The US safety agency will conduct an investigation into the Ford Mustang Mach-E accident.

NTSB to Investigate Fatal Accident Involving Ford Mustang Mach-E’s ‘BlueCruise’ Feature

The US National Transport Safety Broad (NTSB) has announced that it will be conducting an investigation into a fatal accident involving a Ford Mustang Mach-E which was equipped with the automaker’s ‘BlueCruise’ semi-autonomous driving feature. The tragic incident occurred on March 3, 2024, on I-95 in Philadelphia when the electric SUV collided with two parked vehicles, resulting in the death of the driver.

This marks the second NTSB investigation involving the Ford Mustang Mach-E and a highway fatality. The agency had previously announced that it was looking into a February 24, 2024, collision where another Mustang Mach-E crashed into a parked Honda CR-V SUV, also resulting in a death.

Chairwoman of the NTSB, Jennifer Homendy, who has been in her position since August 2021, provided written testimony for a U.S. Senate committee hearing regarding her nomination by President Joe Biden to continue in office. In her testimony, Homendy emphasized the importance of safety recommendations and advocating for transportation safety, promising to be a fierce advocate in this regard.

One of the key issues highlighted by Homendy is the lack of adoption of safety recommendations for testing ‘Level 2′ autonomous vehicles, including Tesla’s vehicles and now the Ford Mustang Mach-E, from a 2018 NTSB report. The NTSB has been pushing for stricter regulations and oversight when it comes to autonomous driving technology to ensure the safety of drivers and pedestrians.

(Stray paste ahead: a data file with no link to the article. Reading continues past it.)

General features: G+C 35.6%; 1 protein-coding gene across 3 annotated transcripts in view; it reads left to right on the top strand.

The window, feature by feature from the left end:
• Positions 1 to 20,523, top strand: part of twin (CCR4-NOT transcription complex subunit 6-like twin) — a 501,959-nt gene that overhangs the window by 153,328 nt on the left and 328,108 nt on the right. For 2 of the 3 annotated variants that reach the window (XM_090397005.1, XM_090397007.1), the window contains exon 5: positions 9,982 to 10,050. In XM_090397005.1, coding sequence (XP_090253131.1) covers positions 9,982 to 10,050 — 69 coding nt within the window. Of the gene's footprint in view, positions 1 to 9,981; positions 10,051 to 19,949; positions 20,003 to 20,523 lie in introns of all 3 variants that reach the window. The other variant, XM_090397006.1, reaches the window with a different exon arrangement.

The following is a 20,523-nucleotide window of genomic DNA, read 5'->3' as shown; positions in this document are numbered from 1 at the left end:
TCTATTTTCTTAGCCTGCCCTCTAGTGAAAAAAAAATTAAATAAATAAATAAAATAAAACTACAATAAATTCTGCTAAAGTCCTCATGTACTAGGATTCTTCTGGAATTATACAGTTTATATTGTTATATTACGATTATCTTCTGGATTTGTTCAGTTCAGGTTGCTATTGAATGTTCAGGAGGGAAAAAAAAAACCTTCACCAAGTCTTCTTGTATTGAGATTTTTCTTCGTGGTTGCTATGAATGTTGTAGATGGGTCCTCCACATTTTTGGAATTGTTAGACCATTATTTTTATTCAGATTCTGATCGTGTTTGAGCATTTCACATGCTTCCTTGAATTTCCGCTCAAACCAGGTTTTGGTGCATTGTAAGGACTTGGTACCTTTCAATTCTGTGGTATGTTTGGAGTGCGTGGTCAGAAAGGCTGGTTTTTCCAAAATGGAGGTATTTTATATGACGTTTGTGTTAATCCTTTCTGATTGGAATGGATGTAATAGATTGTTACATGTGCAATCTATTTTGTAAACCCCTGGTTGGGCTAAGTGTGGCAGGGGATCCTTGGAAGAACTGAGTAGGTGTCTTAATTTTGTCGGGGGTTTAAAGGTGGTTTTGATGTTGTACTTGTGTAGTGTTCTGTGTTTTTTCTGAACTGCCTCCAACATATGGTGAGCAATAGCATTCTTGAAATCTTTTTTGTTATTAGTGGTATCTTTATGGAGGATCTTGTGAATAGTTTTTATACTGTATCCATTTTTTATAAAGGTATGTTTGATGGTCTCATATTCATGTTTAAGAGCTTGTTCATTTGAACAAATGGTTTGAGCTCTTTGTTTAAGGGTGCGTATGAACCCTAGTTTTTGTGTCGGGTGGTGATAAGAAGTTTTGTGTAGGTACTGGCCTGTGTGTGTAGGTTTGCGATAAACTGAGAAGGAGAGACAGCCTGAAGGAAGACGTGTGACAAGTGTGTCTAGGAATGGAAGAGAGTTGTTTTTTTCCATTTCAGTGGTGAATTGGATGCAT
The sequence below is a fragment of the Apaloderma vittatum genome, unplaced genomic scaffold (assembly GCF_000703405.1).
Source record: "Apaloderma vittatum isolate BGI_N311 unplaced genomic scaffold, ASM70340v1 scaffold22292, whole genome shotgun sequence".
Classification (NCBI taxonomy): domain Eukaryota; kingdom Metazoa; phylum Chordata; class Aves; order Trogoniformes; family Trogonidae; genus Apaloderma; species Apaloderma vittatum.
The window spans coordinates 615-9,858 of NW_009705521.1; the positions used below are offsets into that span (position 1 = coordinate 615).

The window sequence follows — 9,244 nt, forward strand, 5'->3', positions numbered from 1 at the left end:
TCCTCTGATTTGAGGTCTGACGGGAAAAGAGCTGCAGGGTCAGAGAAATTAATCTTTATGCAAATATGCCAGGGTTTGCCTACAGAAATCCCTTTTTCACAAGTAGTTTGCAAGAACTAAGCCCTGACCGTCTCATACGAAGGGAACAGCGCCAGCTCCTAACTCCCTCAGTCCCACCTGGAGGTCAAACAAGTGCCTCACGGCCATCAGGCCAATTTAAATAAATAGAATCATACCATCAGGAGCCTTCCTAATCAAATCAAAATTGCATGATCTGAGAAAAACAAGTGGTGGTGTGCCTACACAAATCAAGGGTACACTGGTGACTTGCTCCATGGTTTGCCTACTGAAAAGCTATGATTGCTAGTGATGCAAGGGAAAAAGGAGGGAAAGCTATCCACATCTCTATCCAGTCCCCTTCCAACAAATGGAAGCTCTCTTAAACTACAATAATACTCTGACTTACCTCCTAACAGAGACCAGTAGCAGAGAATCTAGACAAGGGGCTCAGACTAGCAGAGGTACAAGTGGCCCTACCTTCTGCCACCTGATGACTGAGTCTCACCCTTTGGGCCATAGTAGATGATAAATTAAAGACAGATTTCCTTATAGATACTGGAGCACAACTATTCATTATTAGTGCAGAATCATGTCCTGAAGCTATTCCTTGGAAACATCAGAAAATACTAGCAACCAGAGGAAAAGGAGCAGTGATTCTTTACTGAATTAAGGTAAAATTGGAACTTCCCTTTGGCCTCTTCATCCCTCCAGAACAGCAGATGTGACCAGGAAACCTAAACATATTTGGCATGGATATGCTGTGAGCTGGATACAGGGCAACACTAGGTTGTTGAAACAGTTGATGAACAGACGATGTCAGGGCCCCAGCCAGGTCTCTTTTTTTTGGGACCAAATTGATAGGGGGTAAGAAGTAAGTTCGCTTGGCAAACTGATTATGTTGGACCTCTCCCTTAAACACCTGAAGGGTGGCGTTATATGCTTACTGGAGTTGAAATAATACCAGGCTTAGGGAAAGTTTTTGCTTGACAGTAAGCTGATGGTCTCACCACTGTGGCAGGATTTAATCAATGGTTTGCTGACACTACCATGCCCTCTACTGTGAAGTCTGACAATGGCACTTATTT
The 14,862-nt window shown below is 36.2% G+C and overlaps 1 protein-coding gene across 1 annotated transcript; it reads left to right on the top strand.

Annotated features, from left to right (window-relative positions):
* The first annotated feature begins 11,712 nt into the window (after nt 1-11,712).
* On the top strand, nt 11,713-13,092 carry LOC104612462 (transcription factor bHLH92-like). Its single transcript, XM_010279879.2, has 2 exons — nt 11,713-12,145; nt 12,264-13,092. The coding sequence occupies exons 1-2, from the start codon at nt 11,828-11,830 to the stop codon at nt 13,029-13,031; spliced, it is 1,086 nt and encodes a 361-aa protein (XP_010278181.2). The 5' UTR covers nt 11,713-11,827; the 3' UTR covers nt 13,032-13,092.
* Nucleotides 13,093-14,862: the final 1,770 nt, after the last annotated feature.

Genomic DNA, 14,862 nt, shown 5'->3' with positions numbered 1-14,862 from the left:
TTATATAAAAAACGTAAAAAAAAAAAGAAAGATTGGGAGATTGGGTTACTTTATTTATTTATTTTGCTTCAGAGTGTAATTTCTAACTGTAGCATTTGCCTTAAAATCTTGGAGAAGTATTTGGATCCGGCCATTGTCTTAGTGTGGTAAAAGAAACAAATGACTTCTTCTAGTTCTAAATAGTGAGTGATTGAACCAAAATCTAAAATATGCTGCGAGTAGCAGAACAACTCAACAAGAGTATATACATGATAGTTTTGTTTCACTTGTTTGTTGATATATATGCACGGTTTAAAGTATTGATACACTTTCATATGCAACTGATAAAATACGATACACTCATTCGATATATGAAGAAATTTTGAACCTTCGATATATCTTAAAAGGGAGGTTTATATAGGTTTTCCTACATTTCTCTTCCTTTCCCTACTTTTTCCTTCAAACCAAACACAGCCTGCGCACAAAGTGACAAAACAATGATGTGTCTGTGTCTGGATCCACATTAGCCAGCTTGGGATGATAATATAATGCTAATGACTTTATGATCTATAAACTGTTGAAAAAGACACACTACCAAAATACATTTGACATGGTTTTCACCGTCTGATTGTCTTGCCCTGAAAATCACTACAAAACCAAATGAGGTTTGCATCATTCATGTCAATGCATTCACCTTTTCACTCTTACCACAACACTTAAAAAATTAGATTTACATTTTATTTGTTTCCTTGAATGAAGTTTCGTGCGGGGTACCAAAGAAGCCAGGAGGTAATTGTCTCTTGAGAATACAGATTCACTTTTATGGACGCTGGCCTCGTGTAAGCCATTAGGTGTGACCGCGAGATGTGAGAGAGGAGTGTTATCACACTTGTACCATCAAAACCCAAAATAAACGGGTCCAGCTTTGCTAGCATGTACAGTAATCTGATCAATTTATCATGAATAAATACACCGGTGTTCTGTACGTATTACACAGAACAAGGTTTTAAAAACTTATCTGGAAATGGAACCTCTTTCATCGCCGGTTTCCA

Ford introduced the Mustang Mach-E with BlueCruise, a semi-autonomous driving system, in the US in July 2021. The automaker touted that 10 million “hands-free miles” had been driven using the system within the first year of its introduction. However, these semi-autonomous systems are not legal on Australian roads, where the Mach-E was introduced in 2023.

In response to the investigation, a Ford spokesperson stated that the company is fully cooperating with both the NTSB and the National Highway Traffic Safety Administration (NHTSA) to understand the facts surrounding the March 3rd incident. This comes at a time when other automakers like Tesla and General Motors have faced scrutiny over their autonomous driving features.

Tesla, in particular, has been the subject of multiple NHTSA investigations, including a recall of two million vehicles in 2023 and probes into several deaths related to self-driving features in Tesla vehicles. General Motors’ autonomous driving department, Cruise, had its license suspended in California after one of its robotaxis was involved in a pedestrian accident.

Despite these challenges, the autonomous driving industry continues to evolve, with a self-driving Hyundai becoming the first vehicle to pass the US driving test in April 2024. As technology progresses, it is crucial for regulators and manufacturers to work together to ensure that safety remains a top priority.

In conclusion, the NTSB’s investigation into the Ford Mustang Mach-E accident underscores the importance of safety in the development and deployment of autonomous driving technology. As advancements in this field continue to unfold, it is essential for all stakeholders to prioritize safety to prevent future tragedies on the road.